On Making Something so Easy so Hard.

So I tried to potty-train my son. Remember that?

I quit the day I blogged about it, because he was clearly determined to never acquiesce in this matter.


He was overjoyed to be allowed to crap in his pants in peace again, and I was a much better person for not trying to make him do otherwise.

And so, we moved on with life.

“He’ll do it when he’s ready,”

everyone said.

“Boys are different.”

Fine by me. I wasn’t particularly enjoying spending my time on the bathroom floor with a screaming clinching toddler who was gifted with sphincters of steel.

A week later, the kids went to spend the night with my parents.

The next morning at 8:30, I got a text from my Dad.

Potty Training Text From Dad

I chuckled viciously to myself, wondering why they were willing to do that to themselves.

I didn’t hear from them again until 10:30, when Mom shared the stranger aspects of my other child.


Mom Text 1

I assumed that meant that potty-training was an issue of which we wouldn’t speak any longer.

Until two hours later. When the messages started coming in every half-hour.

Mom Text 2

All day. The kid who had never peed a drop outside his diaper was going every time she took him.

And staying dry.Mom Text 3

Mom finally called me that afternoon.

I immediately asked the question I’d been wondering all day.

“What did you TELL him?? What did you DO??”

“Nothing really…I just told him we weren’t going to tee-tee in his diaper today. I only took him once an hour. And he went every time.”

What the….

I spent five days of HELL with that child, taking him to the bathroom every twenty minutes, encouraging, bribing, begging, pleading, cheering, giving his privy member every sort of frolicsome name possible (“Use your fire hose to put out the fire, Noah!”) and got NOTHING.

And she does basically zilch and has him perfectly potty-trained on the first try. Without a single tear shed by either one of them.

What the…

It was at this moment I remembered that my parents had taught BOTH of my children to walk, too. And I began wondering if I had the credentials it takes to be a mother, let alone a homeschool mom.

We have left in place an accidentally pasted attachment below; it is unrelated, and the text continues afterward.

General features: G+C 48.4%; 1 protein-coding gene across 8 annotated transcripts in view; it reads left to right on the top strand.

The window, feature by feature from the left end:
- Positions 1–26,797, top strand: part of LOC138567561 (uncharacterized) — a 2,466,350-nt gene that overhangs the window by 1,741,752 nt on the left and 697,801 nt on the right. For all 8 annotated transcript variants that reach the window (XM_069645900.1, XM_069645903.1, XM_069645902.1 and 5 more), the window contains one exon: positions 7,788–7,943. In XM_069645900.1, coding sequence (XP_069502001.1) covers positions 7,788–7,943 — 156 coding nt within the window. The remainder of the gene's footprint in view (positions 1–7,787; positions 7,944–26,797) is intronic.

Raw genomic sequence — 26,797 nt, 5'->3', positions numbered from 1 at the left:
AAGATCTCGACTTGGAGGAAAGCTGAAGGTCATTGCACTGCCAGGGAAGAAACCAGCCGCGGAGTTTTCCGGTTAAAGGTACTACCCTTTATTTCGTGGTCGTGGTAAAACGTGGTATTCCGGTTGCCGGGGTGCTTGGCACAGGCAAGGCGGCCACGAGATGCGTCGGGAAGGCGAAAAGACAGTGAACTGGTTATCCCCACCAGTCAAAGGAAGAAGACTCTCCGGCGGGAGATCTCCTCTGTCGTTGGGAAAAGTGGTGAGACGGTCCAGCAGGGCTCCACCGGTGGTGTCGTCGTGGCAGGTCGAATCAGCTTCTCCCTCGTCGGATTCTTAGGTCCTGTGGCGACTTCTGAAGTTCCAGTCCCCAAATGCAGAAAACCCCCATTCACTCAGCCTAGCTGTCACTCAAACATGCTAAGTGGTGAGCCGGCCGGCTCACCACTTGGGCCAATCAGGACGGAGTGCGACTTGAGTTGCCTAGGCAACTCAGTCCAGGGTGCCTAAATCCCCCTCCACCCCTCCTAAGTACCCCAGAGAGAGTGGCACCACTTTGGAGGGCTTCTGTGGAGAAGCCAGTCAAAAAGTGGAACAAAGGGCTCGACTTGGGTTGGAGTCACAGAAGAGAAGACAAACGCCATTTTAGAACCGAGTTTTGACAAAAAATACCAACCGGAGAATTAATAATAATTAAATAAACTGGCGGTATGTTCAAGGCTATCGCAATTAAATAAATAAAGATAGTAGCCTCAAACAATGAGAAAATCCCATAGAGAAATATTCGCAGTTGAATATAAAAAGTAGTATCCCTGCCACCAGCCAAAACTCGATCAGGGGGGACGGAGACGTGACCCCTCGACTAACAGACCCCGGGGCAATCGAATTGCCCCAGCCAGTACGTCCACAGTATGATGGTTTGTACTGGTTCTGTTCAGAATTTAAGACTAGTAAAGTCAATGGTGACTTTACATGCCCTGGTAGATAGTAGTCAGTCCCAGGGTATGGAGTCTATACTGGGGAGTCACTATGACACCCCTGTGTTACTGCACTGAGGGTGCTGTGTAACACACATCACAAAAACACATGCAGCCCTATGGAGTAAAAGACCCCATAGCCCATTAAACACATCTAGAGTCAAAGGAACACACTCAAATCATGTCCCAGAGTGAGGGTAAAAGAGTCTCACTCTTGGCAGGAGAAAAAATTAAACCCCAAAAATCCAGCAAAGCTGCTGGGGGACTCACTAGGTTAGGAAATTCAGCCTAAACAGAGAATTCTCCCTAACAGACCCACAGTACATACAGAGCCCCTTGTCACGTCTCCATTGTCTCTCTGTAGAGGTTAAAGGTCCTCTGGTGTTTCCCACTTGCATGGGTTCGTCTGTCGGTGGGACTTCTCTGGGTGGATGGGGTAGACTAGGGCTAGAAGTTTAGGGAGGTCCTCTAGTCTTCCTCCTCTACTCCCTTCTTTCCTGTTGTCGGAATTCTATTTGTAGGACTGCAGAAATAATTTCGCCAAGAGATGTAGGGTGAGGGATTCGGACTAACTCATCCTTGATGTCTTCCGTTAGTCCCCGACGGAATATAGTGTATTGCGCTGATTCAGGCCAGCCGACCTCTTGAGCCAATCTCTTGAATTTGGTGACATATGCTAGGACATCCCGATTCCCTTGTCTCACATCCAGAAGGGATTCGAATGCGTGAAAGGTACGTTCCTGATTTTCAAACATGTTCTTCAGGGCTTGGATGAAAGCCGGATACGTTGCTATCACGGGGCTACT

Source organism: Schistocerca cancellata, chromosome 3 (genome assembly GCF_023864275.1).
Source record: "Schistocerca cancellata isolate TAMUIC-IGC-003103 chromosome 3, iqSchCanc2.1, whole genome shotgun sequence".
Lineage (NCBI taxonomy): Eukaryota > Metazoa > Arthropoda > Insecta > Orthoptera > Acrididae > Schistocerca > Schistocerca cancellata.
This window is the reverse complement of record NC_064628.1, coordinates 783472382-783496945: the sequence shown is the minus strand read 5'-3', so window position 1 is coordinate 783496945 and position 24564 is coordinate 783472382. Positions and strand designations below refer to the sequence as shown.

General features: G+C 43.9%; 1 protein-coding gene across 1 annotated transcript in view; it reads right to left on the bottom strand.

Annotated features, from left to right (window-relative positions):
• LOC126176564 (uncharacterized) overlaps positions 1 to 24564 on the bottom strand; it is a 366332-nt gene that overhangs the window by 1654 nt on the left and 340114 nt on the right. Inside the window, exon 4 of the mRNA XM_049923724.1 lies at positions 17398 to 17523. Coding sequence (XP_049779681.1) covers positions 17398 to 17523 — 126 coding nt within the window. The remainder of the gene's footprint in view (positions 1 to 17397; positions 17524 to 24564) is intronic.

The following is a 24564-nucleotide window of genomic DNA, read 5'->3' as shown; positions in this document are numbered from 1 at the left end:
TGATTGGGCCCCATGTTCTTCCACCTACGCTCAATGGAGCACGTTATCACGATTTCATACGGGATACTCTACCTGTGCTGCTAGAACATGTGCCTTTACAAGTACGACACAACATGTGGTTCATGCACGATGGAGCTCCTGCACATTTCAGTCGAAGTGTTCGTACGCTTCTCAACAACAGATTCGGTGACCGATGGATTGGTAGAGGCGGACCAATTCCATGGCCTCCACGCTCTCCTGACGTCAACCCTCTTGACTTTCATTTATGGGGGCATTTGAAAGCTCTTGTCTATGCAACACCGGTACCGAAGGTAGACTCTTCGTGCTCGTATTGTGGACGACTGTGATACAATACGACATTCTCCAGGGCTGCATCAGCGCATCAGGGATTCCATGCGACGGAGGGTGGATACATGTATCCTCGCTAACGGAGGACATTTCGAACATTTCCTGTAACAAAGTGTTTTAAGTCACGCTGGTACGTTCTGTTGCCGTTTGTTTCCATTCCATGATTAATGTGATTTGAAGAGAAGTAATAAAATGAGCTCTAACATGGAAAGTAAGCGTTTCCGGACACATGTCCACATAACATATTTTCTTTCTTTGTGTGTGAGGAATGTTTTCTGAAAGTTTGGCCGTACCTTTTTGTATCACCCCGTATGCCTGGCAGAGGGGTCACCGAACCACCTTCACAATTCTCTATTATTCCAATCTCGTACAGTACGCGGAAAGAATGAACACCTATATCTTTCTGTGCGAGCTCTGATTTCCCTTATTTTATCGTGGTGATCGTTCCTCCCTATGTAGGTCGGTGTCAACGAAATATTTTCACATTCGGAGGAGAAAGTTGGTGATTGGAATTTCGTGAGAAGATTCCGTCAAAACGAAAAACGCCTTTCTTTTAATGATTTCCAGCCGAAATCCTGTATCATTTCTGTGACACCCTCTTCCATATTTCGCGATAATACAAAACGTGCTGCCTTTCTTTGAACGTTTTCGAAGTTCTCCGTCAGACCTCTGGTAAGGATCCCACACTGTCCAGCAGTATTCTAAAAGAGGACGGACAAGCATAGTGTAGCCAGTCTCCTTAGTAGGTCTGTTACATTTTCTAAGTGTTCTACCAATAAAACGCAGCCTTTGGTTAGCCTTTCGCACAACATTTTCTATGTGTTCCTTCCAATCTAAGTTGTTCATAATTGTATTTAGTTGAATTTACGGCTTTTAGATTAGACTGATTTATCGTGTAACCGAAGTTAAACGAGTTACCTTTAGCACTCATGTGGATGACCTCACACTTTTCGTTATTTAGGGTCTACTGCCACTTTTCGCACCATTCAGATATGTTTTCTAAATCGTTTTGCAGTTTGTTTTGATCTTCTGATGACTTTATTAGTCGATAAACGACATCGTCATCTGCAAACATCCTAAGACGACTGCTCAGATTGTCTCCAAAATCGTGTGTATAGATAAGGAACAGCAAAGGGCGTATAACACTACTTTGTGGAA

If I can’t teach them The Basics of Life (yes I hear 4Him in the background) then how can I expect to teach them long division?

Because I totally don’t remember how to do that kind of crap.

I fumed at the injustice and fantasized about interrogating my son as to his intentions with my sanity.

Meanwhile, my parents were celebrating their stunning accomplishments with streamers and confetti.

When Noah came home and I took him to the bathroom the first time, he actually said the words “I can’t – I can only tee-tee in the potty at Gramamma’s house.”

OH NO, son. OH NO YOU DIDN’T. You will pee and you will like it. Your cover is blown. BLOWN. BLOWN!!

He came around quickly, and has been practically 100% potty-trained ever since. Dry overnight and everything. AND INCLUSIVE OF POOP.

What the…

The moral of this story is: When random grandparents gaze reminiscently at you and your children and say sadly, “Enjoy every minute – it just goes by so quickly!”, THEY ARE LYING.

THEY are the ones living the dream.

Getting to spoil the grandkids and having nary a care about discipline.

Experiencing the euphoria of children responding to their every nudge or whim of leadership and being able to watch with joy as the children learn from their great aged wisdom.

And most importantly, they get to send those kids home right before they become brats.

So next time you see a Grandparent with their grandchildren, please look at them longingly and say sadly, “Enjoy every minute! It just takes us so long to get there!”